As a director of technology development, I try to predict what wireless networks architectures will look like in the years ahead. Obviously, no forecaster is perfect. But as I survey what’s occurred over the past few years and look at trends today, I believe there will be a re-ordering of the key influencers determining future wireless network architectures. For this discussion, let’s focus on the US. I believe the key players in the US will be the following, in descending order of influence:
- Content providers such as: Google, Apple, Amazon and media companies such as Disney, CBS, CNN, Fox, Cablevision and Comcast
- Device manufacturers such as: Apple, Samsung, and Google
- Network operators such as: AT&T, Verizon, Vodafone, T-Mobile, and Sprint
- Equipment manufacturers such as: Ericsson, Huawei, NSN, ALU, Cisco, IBM, and HP
Why this order? Because content providers and handset manufacturers are the most profitable, empowering them to have more influence over the networks of tomorrow. Thus, the choice of network technology standards (such as LTE) will be driven by device manufacturers and not solely by infrastructure OEMs and operators. This likelihood is supported by how AT&T is accelerating its LTE deployments today, Verizon’s migration from CDMA to LTE, and Sprint’s abandonment of WiMAX for LTE. The content and devices are increasingly impacting how operators evolve their wireless networks.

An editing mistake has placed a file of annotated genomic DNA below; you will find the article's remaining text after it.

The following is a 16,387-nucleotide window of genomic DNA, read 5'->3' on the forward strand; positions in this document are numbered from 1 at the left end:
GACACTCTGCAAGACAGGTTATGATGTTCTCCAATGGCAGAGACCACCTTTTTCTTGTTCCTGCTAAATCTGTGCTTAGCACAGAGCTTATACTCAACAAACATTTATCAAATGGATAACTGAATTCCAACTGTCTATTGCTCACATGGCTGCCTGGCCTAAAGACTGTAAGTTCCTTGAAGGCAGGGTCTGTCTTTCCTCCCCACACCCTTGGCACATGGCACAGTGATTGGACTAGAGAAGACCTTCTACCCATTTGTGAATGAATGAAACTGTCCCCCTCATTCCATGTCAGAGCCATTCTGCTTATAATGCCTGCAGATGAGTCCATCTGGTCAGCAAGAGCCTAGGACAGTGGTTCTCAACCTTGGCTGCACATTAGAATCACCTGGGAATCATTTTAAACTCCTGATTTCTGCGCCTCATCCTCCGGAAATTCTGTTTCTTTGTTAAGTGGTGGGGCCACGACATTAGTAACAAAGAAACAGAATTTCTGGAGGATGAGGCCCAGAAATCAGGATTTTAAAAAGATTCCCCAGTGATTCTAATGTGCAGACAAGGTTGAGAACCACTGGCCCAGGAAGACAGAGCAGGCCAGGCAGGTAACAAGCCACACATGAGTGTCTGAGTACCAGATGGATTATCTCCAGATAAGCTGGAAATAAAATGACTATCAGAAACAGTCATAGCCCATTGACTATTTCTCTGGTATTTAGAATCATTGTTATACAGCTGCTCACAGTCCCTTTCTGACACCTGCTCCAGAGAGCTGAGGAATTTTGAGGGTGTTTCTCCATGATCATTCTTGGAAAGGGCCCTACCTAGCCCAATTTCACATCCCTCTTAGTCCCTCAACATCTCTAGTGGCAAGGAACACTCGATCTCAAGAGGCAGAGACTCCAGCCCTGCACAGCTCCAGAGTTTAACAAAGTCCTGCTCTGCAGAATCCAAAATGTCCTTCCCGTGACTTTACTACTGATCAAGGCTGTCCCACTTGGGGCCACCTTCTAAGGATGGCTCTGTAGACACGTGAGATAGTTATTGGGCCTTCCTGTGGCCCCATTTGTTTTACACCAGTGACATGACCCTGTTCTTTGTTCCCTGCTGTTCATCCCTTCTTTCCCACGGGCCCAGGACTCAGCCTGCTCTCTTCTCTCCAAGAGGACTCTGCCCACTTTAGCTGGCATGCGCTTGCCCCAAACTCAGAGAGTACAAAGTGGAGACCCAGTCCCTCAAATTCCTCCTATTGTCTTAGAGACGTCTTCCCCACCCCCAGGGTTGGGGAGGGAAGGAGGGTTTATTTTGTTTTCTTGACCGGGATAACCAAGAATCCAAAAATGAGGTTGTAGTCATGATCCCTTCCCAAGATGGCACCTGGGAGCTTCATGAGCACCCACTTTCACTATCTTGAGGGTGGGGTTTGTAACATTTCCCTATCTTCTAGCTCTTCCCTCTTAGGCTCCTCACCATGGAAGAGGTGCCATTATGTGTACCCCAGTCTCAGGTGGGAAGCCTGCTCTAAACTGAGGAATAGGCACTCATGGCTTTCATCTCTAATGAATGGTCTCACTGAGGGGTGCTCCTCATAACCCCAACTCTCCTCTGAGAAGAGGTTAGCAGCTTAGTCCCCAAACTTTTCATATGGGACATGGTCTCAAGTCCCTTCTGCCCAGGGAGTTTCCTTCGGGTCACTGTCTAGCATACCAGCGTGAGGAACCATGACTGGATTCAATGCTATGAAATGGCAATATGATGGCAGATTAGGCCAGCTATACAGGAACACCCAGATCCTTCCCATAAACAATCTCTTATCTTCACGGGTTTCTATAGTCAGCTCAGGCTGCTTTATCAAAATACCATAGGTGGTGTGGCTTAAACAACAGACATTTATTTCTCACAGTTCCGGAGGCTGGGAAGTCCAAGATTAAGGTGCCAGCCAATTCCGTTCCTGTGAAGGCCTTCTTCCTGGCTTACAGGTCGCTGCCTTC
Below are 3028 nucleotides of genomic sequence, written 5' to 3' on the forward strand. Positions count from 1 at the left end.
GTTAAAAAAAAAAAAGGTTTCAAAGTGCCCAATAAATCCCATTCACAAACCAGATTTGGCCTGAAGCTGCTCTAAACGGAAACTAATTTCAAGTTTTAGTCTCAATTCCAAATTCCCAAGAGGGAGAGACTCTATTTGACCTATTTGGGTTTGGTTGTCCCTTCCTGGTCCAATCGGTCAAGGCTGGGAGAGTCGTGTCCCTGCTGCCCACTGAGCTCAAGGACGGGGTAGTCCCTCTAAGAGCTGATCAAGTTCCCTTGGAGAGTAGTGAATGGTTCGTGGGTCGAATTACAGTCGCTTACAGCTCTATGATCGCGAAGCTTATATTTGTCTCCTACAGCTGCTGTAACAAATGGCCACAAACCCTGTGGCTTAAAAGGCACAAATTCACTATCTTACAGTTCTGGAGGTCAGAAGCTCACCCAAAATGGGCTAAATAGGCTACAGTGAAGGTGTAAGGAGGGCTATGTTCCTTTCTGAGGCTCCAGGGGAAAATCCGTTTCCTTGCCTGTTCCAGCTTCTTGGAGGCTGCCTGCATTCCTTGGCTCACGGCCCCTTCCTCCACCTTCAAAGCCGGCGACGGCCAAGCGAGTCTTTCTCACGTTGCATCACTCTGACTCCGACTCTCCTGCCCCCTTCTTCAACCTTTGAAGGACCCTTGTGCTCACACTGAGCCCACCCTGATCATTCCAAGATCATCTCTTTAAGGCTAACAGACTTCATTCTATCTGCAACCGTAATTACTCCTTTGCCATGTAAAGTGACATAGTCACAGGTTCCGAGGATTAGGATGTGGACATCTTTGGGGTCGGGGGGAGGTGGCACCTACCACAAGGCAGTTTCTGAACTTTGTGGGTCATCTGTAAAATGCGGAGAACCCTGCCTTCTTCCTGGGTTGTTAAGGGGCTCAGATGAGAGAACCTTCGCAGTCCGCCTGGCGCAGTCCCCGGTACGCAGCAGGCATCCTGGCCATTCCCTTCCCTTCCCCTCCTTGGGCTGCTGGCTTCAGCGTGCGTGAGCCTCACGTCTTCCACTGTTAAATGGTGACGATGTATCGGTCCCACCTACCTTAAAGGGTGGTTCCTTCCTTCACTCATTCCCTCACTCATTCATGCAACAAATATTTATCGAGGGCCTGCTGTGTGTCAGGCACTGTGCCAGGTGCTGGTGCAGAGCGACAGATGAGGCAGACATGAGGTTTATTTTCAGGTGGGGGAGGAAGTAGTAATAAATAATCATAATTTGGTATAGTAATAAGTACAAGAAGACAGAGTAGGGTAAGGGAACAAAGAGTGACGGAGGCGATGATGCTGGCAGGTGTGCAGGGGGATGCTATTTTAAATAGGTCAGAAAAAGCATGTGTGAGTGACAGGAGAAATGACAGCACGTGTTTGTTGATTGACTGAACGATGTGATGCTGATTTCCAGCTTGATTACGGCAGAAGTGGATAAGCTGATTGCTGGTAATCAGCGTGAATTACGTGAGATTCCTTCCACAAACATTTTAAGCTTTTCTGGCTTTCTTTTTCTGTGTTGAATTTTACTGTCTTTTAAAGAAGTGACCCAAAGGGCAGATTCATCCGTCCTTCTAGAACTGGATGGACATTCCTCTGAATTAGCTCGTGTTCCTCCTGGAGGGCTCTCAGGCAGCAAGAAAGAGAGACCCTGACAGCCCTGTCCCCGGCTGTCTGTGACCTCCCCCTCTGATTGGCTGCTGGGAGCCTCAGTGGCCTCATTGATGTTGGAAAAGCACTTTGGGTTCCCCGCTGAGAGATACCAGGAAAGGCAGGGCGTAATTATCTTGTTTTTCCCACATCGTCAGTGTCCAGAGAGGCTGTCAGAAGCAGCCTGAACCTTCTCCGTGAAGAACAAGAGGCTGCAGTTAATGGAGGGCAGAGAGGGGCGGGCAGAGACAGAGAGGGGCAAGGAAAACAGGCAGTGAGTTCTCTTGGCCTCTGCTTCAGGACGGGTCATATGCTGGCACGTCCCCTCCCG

Content providers typically want to sell information, advertising, and content to anyone, anywhere. Therefore, mobile applications will impose new requirements on the network architecture. Since mobiles likely won’t have adequate storage or processing capabilities to address newer applications, cloud-based storage and applications will become the norm. Content providers will want to provide wired backhaul (fibre and/or copper) as close as they can to the end user.
The challenge for the wireless infrastructure vendor then is to move this content from the backhaul to the mobile user. I don’t believe a single wireless channel will ever have adequate capacity to support the full range of intended applications. For example, 10 MHz LTE can only provide 75Mbps (peak) for all users. Therefore, data aggregation over multiple channels (Wi-Fi and LTE, licensed and unlicensed) will likely become the norm. Hence the base stations of tomorrow will need to aggregate data across multiple paths and transfer seamlessly to the mobile. Innovations will be required to manage the quality of service and delays across such implementations. LTE will become the norm since most new mobile devices such as smartphones and tablets support LTE.
Attend LTE North America 2012 to hear from the leading US carriers including AT&T, MetroPCS, Verizon, US.Cellular, T-Mobile USA and Clearwire. To see the full speaker line up click here. The conference is on the 14-15th November 2012 at the Fairmont Dallas Hotel, Texas. Click here to download the full conference program.